Obesity and female stress urinary incontinence

David James Osborn, Matthew Strain, Alex Gomelsky, Jennifer Rothschild, Roger Dmochowski

Research output: Contribution to journalArticle

41 Scopus citations

Abstract

The purpose of this article was to review the epidemiology, pathophysiology, and treatment options for stress urinary incontinence in the obese female patient and draw conclusions regarding the optimal treatment of this condition in this unique patient population. Obesity results in increased intra-abdominal pressure and this leads to weakening of the pelvic floor innervation and musculature. Weight loss through lifestyle modification and bariatric surgery improves stress urinary incontinence. Success of stress urinary incontinence surgery in obese women is similar to nonobese patients. Obese women should not be excluded from potentially curative surgery based on their body mass index (BMI) alone.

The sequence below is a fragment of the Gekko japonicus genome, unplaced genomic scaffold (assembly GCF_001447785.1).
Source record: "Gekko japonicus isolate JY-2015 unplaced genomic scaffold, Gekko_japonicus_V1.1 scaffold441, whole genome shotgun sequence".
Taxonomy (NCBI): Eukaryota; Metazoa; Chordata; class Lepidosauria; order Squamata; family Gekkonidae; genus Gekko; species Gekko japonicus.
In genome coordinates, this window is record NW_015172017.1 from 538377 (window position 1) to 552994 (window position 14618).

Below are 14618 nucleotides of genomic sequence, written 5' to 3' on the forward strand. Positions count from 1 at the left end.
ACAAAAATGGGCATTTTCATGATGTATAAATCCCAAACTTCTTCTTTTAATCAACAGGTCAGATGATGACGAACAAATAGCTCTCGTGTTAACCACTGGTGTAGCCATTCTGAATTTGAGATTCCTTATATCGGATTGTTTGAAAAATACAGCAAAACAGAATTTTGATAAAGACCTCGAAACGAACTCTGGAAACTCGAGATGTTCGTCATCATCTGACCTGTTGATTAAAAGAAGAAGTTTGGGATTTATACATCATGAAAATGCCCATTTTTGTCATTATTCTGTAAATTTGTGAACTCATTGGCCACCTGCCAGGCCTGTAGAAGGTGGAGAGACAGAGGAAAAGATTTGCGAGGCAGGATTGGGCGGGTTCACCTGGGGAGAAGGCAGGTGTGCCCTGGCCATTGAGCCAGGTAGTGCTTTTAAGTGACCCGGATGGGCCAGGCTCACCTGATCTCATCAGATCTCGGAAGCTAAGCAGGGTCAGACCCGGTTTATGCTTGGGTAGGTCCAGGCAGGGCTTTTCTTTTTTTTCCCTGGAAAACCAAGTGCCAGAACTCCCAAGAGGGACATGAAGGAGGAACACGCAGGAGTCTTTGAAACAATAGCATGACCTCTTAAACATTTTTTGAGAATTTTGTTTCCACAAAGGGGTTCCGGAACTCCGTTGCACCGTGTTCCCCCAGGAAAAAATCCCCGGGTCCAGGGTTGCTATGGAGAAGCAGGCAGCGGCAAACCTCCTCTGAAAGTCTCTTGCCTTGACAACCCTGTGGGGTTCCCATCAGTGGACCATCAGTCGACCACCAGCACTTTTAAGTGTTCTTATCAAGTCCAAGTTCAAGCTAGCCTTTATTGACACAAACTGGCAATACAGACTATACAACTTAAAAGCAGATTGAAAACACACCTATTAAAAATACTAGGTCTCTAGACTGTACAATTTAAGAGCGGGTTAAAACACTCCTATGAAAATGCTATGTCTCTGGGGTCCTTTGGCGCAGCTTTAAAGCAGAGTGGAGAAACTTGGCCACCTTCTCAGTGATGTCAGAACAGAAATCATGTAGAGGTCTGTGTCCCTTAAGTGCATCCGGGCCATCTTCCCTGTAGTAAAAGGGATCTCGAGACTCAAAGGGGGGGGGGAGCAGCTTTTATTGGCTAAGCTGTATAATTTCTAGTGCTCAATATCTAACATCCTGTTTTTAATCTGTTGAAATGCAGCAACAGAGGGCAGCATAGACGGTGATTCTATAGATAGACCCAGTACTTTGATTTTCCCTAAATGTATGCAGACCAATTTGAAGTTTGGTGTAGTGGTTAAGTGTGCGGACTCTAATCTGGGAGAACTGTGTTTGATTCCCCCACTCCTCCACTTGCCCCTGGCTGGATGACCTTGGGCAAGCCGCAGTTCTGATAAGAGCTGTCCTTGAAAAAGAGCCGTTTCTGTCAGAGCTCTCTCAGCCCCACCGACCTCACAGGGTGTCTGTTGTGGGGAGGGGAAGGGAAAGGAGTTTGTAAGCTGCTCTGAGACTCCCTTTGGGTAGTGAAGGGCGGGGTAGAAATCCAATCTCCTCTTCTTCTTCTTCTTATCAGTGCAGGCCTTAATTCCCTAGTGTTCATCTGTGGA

Original languageEnglish (US)
Pages (from-to)759-763
Number of pages5
JournalUrology
Volume82
Issue number4
DOIs
StatePublished - Oct 2013
Externally publishedYes

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ASJC Scopus subject areas

  • Urology

Cite this

Osborn, D. J., Strain, M., Gomelsky, A., Rothschild, J., & Dmochowski, R. (2013). Obesity and female stress urinary incontinence. Urology, 82(4), 759-763. https://doi.org/10.1016/j.urology.2013.06.020